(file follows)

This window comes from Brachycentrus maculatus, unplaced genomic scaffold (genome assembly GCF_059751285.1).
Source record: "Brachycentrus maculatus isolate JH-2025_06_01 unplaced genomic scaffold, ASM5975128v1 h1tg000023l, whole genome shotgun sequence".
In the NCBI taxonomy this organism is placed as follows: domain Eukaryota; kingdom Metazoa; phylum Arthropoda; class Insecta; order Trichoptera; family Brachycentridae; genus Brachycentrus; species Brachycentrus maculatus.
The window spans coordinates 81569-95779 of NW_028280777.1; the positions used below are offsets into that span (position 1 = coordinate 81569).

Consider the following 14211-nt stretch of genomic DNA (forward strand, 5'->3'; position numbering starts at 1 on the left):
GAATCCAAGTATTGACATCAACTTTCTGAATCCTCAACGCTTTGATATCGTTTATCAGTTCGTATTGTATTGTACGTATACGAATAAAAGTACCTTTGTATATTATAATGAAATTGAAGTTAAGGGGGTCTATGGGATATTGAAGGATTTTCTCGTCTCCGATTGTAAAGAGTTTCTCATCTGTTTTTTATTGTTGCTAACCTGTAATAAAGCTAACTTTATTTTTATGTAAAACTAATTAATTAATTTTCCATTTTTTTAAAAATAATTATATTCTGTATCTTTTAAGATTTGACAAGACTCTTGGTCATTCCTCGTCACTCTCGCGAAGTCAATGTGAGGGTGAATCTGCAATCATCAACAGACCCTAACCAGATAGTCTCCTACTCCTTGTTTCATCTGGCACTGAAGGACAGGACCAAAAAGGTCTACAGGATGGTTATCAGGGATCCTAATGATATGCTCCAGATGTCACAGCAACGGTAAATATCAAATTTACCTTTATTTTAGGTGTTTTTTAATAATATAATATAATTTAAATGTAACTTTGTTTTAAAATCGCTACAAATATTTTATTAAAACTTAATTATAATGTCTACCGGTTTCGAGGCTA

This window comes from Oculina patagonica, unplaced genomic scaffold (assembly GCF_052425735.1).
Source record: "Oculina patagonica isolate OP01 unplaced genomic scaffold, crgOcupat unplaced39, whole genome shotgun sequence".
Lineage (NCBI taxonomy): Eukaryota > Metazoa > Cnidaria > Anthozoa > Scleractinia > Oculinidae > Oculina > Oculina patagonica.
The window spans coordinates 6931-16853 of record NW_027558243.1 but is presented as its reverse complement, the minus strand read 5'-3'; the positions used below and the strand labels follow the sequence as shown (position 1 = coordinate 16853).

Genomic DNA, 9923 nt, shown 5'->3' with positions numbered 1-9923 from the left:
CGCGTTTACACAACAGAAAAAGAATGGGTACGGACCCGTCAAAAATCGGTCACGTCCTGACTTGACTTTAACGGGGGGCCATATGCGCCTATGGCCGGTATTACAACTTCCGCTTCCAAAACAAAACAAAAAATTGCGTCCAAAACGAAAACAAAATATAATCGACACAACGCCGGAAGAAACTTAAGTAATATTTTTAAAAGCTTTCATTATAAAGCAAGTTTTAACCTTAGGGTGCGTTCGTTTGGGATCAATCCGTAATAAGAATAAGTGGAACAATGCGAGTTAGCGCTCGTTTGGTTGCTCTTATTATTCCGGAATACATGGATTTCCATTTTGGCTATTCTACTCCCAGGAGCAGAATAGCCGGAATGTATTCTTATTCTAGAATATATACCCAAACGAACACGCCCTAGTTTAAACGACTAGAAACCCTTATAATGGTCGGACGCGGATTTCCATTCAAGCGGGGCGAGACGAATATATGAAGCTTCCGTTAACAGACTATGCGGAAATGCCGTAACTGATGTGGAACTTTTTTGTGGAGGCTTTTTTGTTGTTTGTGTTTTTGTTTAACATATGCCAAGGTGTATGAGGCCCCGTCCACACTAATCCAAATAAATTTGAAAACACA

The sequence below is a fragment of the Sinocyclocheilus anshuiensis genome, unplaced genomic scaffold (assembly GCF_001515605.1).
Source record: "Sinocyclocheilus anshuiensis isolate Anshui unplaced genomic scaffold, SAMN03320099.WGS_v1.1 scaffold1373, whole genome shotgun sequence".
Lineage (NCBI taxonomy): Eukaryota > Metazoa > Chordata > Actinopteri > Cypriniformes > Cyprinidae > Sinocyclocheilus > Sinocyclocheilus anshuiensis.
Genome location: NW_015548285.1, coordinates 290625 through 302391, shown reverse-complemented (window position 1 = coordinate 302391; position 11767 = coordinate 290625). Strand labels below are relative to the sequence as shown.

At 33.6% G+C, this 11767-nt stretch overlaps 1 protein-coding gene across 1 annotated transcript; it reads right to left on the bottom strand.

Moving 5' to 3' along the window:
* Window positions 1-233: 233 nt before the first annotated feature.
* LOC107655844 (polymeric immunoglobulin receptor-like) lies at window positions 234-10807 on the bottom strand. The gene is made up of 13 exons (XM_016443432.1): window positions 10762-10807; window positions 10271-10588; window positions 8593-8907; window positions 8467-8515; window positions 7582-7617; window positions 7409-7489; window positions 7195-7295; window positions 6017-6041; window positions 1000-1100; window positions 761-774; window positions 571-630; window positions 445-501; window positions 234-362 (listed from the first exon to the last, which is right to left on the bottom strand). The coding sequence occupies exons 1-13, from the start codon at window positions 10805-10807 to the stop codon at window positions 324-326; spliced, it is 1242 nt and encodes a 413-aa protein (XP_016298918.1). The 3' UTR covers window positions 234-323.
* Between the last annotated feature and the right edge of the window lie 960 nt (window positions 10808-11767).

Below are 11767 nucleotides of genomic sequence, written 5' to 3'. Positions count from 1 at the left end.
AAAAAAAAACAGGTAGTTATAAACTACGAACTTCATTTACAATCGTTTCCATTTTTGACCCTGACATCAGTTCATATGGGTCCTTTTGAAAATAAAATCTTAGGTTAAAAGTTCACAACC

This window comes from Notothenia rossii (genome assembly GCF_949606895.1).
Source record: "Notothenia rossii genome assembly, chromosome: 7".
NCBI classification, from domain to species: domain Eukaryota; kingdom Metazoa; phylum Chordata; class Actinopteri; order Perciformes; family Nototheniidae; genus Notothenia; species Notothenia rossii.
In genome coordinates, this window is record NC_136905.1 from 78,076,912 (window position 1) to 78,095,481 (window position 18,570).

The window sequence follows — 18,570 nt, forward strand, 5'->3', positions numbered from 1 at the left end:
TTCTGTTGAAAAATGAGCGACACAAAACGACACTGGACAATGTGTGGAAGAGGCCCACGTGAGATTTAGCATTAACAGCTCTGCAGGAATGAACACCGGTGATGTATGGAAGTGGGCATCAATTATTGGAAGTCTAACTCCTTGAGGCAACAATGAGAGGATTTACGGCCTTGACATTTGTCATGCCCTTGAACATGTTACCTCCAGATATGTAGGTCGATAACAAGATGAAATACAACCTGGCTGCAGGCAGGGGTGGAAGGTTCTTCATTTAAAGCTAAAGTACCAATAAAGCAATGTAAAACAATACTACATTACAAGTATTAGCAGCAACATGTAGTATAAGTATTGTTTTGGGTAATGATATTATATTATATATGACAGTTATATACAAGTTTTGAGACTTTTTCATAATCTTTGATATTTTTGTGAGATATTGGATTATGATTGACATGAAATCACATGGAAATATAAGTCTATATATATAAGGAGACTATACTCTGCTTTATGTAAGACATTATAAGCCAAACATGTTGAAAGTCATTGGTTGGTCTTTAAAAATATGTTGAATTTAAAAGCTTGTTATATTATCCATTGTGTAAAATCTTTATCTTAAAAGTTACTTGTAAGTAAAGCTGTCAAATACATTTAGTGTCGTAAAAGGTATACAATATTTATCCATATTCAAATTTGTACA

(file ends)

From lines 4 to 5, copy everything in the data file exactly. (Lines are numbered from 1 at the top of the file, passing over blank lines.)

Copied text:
The window spans coordinates 81569-95779 of NW_028280777.1; the positions used below are offsets into that span (position 1 = coordinate 81569).

Consider the following 14211-nt stretch of genomic DNA (forward strand, 5'->3'; position numbering starts at 1 on the left):